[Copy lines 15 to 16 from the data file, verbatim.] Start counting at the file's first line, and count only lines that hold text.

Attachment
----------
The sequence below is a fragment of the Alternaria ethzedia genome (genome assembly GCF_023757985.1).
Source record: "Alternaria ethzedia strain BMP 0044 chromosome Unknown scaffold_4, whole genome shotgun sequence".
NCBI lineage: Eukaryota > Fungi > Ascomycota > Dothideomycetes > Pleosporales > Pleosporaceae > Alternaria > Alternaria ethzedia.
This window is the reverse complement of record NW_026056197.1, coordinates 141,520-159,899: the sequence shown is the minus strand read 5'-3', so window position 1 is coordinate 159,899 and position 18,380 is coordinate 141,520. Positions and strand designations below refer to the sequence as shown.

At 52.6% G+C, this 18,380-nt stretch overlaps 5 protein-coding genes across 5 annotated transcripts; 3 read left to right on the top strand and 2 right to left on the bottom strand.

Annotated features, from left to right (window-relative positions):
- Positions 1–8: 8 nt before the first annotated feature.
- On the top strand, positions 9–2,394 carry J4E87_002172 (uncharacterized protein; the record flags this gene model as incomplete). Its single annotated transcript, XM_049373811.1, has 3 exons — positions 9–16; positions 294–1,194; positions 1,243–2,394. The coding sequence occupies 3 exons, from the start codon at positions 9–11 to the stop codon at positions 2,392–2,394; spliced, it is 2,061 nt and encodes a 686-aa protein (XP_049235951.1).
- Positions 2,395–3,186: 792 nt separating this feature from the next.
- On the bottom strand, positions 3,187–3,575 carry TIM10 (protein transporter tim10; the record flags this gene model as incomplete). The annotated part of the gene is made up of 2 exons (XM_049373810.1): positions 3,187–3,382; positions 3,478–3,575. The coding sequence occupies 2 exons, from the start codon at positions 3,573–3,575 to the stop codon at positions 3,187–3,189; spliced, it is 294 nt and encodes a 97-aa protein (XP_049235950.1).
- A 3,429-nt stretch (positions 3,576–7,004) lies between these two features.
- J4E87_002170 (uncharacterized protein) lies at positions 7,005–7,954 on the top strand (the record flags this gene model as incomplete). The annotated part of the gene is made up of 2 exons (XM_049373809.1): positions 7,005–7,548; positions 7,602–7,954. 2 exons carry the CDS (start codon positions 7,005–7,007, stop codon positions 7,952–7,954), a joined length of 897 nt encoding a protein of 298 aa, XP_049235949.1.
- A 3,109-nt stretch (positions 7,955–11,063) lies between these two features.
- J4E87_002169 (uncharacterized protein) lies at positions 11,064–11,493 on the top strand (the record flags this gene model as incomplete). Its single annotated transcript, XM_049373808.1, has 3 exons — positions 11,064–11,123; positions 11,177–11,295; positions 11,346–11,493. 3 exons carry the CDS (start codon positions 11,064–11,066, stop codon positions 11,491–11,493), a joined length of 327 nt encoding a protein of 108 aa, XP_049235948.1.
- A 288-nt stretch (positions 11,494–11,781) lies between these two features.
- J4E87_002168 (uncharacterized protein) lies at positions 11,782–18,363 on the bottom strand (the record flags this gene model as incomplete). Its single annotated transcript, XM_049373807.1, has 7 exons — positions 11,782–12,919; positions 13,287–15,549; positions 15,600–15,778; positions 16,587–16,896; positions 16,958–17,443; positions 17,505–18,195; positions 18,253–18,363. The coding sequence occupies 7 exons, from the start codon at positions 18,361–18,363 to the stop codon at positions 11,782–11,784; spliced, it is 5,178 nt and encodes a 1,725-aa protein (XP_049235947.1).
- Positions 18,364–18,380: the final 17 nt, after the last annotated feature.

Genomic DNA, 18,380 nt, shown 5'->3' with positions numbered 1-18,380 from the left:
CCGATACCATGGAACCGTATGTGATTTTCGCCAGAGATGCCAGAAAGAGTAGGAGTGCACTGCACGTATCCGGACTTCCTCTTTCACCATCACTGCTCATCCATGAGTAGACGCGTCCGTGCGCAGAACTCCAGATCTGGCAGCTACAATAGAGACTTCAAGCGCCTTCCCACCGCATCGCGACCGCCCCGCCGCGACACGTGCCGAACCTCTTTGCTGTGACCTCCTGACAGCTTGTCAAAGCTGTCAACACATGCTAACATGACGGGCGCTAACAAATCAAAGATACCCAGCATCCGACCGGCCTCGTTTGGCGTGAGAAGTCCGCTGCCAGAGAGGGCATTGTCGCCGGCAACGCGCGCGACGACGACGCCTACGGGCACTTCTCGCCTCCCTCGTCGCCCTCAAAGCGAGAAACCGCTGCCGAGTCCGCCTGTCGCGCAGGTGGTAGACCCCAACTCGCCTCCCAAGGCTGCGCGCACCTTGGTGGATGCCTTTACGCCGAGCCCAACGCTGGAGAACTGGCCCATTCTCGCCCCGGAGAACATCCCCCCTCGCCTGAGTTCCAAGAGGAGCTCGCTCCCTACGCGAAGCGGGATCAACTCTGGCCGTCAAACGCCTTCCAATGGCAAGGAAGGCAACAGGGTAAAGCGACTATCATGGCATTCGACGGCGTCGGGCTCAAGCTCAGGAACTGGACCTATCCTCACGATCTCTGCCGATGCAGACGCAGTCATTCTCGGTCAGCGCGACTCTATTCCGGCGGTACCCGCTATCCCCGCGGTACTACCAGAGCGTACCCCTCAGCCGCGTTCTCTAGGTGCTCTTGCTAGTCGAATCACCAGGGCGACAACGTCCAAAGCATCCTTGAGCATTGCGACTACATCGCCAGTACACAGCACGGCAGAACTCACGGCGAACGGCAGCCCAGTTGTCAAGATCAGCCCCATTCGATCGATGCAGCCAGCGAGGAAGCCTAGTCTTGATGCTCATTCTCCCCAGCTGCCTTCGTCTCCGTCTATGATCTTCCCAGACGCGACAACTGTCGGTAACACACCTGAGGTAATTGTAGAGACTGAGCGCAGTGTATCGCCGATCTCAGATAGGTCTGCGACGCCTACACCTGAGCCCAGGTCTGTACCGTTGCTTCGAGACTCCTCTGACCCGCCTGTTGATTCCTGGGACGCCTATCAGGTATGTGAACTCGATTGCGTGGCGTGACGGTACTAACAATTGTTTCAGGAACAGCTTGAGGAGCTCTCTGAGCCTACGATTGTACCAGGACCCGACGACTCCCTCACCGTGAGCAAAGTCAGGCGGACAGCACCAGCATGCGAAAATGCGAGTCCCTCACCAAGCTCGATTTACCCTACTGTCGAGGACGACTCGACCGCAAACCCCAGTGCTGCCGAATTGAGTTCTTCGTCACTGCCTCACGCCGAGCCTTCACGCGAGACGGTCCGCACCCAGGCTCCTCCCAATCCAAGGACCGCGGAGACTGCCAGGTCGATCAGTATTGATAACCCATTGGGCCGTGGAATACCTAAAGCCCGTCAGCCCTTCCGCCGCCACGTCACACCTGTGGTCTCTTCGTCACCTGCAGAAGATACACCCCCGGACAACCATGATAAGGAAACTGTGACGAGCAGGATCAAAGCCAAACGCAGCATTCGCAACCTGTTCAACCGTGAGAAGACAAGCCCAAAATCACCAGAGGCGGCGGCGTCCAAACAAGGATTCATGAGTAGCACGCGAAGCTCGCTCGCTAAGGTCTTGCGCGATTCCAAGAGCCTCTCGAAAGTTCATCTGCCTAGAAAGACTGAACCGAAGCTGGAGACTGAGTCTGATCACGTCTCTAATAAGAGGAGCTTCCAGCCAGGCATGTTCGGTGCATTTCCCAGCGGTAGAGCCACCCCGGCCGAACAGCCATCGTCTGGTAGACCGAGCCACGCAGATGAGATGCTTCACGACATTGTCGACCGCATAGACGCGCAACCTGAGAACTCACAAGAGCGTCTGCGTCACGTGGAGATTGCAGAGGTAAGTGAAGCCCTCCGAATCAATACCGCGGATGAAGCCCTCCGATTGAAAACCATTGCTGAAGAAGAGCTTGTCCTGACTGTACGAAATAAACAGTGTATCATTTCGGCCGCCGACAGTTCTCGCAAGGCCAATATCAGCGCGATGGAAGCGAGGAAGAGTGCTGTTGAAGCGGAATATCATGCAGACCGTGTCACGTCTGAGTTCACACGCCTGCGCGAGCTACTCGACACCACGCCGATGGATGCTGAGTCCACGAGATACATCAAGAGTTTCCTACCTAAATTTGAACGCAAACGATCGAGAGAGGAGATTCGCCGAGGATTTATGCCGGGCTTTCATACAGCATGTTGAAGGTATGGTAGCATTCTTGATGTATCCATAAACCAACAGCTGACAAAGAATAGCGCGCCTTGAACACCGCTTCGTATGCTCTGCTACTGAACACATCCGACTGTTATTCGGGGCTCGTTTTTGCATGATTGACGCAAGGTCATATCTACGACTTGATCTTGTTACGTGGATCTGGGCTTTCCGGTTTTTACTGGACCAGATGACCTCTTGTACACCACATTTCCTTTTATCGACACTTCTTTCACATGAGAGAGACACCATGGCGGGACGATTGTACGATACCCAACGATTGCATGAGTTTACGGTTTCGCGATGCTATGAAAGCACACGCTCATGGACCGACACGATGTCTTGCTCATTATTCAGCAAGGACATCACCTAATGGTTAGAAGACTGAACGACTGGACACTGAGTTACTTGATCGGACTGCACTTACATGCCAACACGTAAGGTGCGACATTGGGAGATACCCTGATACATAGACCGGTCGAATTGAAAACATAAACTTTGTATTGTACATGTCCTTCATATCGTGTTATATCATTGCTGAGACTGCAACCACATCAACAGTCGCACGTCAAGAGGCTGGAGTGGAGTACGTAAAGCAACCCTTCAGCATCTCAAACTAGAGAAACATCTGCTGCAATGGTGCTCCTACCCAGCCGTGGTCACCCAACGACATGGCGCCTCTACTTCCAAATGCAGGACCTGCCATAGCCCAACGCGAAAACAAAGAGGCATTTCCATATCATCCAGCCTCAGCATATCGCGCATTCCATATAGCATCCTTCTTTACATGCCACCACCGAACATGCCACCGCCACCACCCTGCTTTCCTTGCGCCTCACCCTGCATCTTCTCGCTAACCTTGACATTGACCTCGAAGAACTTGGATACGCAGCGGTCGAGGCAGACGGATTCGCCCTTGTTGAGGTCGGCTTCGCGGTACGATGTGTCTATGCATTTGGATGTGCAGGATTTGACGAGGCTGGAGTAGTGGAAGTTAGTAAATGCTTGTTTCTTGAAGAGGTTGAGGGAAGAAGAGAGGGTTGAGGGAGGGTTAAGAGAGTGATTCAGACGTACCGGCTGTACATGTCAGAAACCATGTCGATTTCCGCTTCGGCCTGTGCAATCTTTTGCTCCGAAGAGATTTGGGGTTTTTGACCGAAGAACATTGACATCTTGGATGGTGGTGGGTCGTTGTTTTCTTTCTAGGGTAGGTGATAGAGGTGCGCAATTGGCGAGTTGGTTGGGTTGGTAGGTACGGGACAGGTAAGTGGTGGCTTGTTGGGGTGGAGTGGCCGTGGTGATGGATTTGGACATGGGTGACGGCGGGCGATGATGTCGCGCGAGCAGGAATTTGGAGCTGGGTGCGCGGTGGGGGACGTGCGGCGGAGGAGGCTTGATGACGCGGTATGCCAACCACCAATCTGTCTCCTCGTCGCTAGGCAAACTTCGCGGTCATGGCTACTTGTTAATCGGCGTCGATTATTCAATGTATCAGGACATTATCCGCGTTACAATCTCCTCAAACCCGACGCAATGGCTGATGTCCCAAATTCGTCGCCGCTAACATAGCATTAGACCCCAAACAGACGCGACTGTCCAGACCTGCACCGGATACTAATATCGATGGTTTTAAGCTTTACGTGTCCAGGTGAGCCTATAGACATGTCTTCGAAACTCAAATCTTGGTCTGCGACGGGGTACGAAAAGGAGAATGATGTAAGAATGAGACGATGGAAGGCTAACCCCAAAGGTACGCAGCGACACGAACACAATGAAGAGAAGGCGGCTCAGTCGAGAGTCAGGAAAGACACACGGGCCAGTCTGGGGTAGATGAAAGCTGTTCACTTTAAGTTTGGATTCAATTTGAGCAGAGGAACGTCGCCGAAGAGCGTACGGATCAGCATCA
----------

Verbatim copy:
- A 288-nt stretch (positions 11,494–11,781) lies between these two features.
- J4E87_002168 (uncharacterized protein) lies at positions 11,782–18,363 on the bottom strand (the record flags this gene model as incomplete). Its single annotated transcript, XM_049373807.1, has 7 exons — positions 11,782–12,919; positions 13,287–15,549; positions 15,600–15,778; positions 16,587–16,896; positions 16,958–17,443; positions 17,505–18,195; positions 18,253–18,363. The coding sequence occupies 7 exons, from the start codon at positions 18,361–18,363 to the stop codon at positions 11,782–11,784; spliced, it is 5,178 nt and encodes a 1,725-aa protein (XP_049235947.1).